The original 1968 Planet of the Apes is set on a planet approximately 2,300 years in the future where man is pre-lingual and apes are the dominant, advanced, species. Four astronauts crash land on the planet (one is dead already) and are captured by the apes. After more than their fair share of anguish, torture and surreal moments, one astronaut, Taylor (played by Charlton Heston) escapes, follows the shoreline and sees the remains of the Statue of Liberty. So the “planet” is really New York City, more than two thousand years after a nuclear holocaust.

While it’s only 2017, and not 3978 A.D., at this point there’s no sign of an all-out nuclear holocaust and if we look at the painful and horrific example of Hiroshima, cities can recover from a nuclear bomb without humankind reverting to cave days. So, no, planet Planet of the Apes is not future New York City.

In 2022 (yes, that’s in five years) 40 million people will live in NYC, in dilapidated housing or on the streets, according to the 1973 sci-fi classic, Soylent Green. The premise is that the 20th century’s industrialization would lead to overcrowding, pollution, and global warming due to the greenhouse effect. Most of the population would survive on rations produced by the Soylent Corporation, the latest being Soylent Green, a green wafer advertised to contain “high-energy plankton” from the World Ocean.

Now, there is a homeless population in New York City, and New Yorkers do love their green foods and supplements (there is even a company called Soylent which creates powdered and liquid food substitutes.) At the same time, global warming is widely accepted as actual, scientific, fact. But in five years, will all New Yorkers rely on wafers that are actually made out of human corpses? Doubtful, exceptionally doubtful.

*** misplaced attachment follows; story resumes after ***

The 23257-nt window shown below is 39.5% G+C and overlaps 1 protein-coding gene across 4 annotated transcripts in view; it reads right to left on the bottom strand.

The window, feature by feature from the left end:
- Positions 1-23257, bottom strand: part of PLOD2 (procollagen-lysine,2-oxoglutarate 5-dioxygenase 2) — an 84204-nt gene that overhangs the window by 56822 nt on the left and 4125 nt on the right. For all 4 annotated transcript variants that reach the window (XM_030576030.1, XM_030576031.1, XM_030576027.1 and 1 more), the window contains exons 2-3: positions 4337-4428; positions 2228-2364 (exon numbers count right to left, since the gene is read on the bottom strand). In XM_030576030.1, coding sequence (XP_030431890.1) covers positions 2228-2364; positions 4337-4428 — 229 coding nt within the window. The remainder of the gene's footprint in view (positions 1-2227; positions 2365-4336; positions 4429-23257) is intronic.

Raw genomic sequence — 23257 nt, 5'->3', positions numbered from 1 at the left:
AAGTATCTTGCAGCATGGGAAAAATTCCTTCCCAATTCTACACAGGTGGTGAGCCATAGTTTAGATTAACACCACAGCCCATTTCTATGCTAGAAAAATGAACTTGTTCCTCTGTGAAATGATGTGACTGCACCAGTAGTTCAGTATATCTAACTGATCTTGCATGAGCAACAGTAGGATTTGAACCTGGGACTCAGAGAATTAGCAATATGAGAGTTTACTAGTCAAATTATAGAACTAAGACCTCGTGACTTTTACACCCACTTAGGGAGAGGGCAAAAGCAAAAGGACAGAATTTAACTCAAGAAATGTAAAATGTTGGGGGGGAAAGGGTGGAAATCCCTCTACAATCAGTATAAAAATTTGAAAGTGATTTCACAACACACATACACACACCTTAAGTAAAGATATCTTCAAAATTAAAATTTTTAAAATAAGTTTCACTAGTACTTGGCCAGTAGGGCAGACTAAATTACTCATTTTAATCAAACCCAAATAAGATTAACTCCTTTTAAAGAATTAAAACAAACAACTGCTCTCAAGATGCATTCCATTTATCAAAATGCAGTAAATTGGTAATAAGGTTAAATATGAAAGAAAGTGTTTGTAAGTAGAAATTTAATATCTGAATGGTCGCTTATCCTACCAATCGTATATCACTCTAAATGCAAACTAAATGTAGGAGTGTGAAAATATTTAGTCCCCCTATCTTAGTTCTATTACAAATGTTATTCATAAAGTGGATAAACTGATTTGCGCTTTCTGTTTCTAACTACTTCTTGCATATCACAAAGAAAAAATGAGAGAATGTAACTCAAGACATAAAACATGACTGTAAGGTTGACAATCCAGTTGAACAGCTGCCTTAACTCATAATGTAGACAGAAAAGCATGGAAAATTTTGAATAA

Movies from the 80s didn’t show a New York that fared much better. In 1981, Escape From New York predicted that Manhattan, in 1997, would be one giant maximum security prison following a war with the Soviet Union. By actual-1997 the Soviet Union had collapsed, and New York had not morphed into a prison. Also, thus far, no Presidents have been kidnapped and left in the hands of criminals in Manhattan.

The Fifth Element, released in 1997, certainly depicts New York City traffic, and taxicabs, in a relatively authentic way. In 2263 will we have cabs that fly? It’s more than possible, according to this New York Times article from April 2017.

The ability for a New York City lab to reconstruct a humanoid woman from the severed hand of an alien race? Even knowing that it’s mandatory to do so in order to save the universe, it still seems unlikely that our biotech (or casual hobnobbing with aliens) will have progressed that far in 146 years. Then again, 150 years ago who would have predicted that it would be possible, today, to bioprint human tissue?